RIO DE JANEIRO, BRAZIL - JUNE 28: Supporters dressed as Superman and Batman celebrate at the stadium arena during the 2014 FIFA World Cup Brazil round of 16 match between Colombia and Uruguay at Maracana on June 28, 2014 in Rio de Janeiro, Brazil. (Photo by Alexander Hassenstein - FIFA/FIFA via Getty Images)
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By JORGE SAINZ AND STEPHEN WADE

RIO DE JANEIRO (AP) - Distracted by the World Cup atmosphere, American fan Jack Smith slipped his card into an ATM in a Rio airport.

He believes the card was cloned in an instant and, over several days before he discovered it, his account was debited for $12,000, a loss he said his bank would cover.

"I've probably met 60 people here, and 20 have been hit," said Smith, of Knoxville, Tennessee. "Of course these were for smaller amounts, although somebody told me they were out $6,000. But I'm scared. I won't ever use an ATM machine here."

It happened a few days ago, so Smith now laughs about it.

"Maybe this is a Brazilian tax of some kind I have to pay."

Crime in Rio de Janeiro was on the rise in the months leading up to the World Cup with muggings in the famous Copacabana area rising 60 percent. Official statistics won't be out for months, but the United States embassy, among others, warned its citizens before the World Cup about robberies on city buses, in banks and at cash machines.

Brazil has 15 of the world's most dangerous 50 cities on a list compiled by the Mexico-based Citizen Council for Public Safety and Criminal Justice. Rio state governor Luiz Fernando Pezao has characterized Rio's crime fight as "a war."

"At these big events, everyone comes prepared - the criminals too," said Jennifer McGowan, a spokeswoman for credit card company, Visa, in Sao Paulo.

The World Cup has been breathtaking on the field, but taxing off it with exhausted fans traveling across a country larger than the continental United States. Stories are easy to come by of people losing things, being robbed, and getting blinded by their exuberance.

Of course, there are many more football tourists for thieves to prey on.

Chile's consulate in Rio says it issued 81 emergency travel documents in the first week of the World Cup, almost 10 times more than it issued in the same period a year ago.

Chilean Christian Alvarez said he was robbed of $1,700 at gunpoint by a gang outside his hotel that apparently followed him after he withdrew cash from ATM machine. He was hoping to buy tickets on the street, which is illegal in Brazil.

"It was a shock," Alvarez said at the Chilean consulate. "The consulate couldn't give me money back, but I was able to contact my family."

Another Chilean, Fabian Morales, lost his passport as he celebrated Chile's 2-0 victory over defending World Cup champion Spain at Rio's Maracana stadium.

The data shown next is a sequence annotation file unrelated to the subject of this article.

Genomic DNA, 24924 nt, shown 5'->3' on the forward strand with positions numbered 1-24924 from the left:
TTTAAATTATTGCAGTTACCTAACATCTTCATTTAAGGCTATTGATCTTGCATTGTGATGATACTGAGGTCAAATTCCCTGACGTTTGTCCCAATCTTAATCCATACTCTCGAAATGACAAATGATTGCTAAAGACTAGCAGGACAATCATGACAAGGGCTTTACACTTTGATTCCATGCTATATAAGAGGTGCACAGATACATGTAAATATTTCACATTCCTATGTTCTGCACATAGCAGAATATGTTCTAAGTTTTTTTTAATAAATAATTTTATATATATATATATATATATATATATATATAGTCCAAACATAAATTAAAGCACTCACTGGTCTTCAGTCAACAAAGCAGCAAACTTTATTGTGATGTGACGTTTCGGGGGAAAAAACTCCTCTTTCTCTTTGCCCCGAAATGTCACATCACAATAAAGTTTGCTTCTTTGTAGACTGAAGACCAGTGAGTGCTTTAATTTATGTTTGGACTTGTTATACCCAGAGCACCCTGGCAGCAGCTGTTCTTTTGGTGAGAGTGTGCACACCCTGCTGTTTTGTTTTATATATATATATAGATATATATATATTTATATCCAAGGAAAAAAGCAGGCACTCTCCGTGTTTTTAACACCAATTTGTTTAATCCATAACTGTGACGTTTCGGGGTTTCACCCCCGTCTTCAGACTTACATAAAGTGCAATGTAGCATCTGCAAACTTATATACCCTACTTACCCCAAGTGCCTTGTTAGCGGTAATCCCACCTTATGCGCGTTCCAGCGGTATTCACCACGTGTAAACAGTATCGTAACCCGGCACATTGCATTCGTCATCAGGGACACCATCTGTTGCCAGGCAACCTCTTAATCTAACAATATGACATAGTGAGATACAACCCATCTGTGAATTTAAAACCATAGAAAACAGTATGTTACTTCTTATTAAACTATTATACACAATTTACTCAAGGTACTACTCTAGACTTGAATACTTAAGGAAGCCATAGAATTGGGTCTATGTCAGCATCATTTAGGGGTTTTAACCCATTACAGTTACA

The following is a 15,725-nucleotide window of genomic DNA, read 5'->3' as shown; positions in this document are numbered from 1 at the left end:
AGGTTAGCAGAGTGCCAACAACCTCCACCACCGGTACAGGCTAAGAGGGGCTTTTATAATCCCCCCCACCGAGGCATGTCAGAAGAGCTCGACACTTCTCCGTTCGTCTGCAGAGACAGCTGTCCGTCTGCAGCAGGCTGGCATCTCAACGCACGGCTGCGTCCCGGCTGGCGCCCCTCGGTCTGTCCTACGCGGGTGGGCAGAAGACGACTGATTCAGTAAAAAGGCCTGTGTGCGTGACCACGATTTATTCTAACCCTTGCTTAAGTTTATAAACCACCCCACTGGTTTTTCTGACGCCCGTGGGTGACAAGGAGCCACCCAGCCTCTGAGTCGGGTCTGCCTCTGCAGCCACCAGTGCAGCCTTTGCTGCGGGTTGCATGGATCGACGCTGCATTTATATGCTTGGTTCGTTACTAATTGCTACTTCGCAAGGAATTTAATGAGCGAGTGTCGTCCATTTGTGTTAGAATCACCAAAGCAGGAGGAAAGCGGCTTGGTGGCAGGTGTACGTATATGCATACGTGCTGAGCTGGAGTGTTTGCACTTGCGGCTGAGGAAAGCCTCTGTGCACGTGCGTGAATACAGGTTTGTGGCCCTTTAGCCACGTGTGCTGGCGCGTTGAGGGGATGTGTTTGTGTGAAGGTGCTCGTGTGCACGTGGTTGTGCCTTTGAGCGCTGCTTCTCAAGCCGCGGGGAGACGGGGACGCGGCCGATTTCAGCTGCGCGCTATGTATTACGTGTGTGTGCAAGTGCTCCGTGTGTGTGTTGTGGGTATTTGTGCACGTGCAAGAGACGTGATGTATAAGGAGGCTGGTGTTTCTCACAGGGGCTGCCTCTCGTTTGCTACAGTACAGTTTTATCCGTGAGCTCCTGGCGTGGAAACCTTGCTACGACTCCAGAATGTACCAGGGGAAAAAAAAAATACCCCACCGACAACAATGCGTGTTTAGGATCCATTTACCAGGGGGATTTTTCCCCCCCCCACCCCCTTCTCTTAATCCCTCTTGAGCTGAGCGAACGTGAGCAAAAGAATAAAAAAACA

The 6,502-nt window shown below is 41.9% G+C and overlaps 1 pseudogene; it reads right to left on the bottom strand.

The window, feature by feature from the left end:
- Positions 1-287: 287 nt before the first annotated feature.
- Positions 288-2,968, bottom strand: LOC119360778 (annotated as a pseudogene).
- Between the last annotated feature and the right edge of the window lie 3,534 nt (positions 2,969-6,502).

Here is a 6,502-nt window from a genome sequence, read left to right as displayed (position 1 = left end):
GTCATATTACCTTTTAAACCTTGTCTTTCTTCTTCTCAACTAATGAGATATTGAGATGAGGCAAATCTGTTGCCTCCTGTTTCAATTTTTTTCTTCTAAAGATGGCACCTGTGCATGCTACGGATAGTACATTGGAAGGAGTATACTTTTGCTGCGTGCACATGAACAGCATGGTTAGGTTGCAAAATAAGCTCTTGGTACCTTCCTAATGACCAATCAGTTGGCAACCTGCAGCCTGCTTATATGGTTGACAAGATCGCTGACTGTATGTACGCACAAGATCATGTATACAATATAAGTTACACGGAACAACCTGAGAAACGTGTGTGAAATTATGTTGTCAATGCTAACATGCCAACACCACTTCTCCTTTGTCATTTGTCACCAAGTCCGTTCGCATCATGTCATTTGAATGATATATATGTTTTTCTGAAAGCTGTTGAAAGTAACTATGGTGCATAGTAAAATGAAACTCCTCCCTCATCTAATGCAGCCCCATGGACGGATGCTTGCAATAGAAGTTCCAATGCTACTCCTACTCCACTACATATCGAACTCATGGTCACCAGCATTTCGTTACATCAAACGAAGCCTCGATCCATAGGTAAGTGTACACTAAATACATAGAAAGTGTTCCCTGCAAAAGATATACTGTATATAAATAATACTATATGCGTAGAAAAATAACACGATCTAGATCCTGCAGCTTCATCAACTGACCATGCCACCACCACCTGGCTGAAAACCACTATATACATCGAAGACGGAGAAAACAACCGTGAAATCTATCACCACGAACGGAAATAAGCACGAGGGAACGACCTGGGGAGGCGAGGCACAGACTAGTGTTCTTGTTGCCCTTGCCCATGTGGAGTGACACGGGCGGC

"Between the euphoria and the lack of sleep, I'm not very clear what happened," Morales said.

The problems have kept consulates busy, scrambling to replace lost passports and control the damage.

Yolanda Parra, who is coordinating World Cup activities for the United States embassy's consular service in the capital Brasilia, said officials could replace a passport in 24 hours in an emergency. Then she backed off.

"To set that level of expectation for someone who lost their passport in the Amazon River. Well, it's not fair to us," she said.

The U.S. embassy estimates 80,000-90,000 Americans have come to Brazil for the World Cup. Embassy figures suggest that may be 10 times more than usual for this time of the year.

"We've seen an uptick in lost passports, but given the number of visitors we have it's a really small percentage," said Parra, who explained that consular crews had been working at all 12 World Cup venues.

"But there's still a couple more weeks to go," she added.

Carlos Eduardo Lopez of the United States-Mexico border city of Mexicali arrived at the local Mexican consulate, fearing his credit card had been cloned.

"I hope it's nothing," he said. "People are losing passports, visas. There are lots of robberies."

Mexico and Argentina have dispatched mobile consular units to cities where their teams play.

About 80,000 Argentines attended the country's last group match in the southern city of Porto Alegre, and as many are expected Tuesday in Sao Paulo for a second round match against Switzerland.

Gabriel Herrera, who heads the embassy's legal and consular section, said one request trumped the rest as fans passed Argentina's parked blue and white van.

"People have been walking by asking for tickets, which we don't have," he said.

German Tobias Mueller was warned before arriving in Rio to be wary of cash machines and to watch his credit card.

"I was told to be as careful as I would be in Germany," he said. "Actually, I was told be at least twice as careful."